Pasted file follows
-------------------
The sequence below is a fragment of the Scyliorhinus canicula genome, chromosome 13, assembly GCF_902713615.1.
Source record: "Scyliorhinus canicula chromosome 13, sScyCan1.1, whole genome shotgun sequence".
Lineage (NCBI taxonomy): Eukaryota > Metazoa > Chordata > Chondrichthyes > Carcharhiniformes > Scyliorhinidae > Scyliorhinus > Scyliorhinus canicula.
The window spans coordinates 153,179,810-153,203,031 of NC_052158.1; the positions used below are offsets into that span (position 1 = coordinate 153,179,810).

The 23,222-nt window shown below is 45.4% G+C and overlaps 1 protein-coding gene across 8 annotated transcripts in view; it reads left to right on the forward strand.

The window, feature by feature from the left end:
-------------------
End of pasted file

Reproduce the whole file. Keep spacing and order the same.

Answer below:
The sequence below is a fragment of the Scyliorhinus canicula genome, chromosome 13, assembly GCF_902713615.1.
Source record: "Scyliorhinus canicula chromosome 13, sScyCan1.1, whole genome shotgun sequence".
Lineage (NCBI taxonomy): Eukaryota > Metazoa > Chordata > Chondrichthyes > Carcharhiniformes > Scyliorhinidae > Scyliorhinus > Scyliorhinus canicula.
The window spans coordinates 153,179,810-153,203,031 of NC_052158.1; the positions used below are offsets into that span (position 1 = coordinate 153,179,810).

The 23,222-nt window shown below is 45.4% G+C and overlaps 1 protein-coding gene across 8 annotated transcripts in view; it reads left to right on the forward strand.

The window, feature by feature from the left end: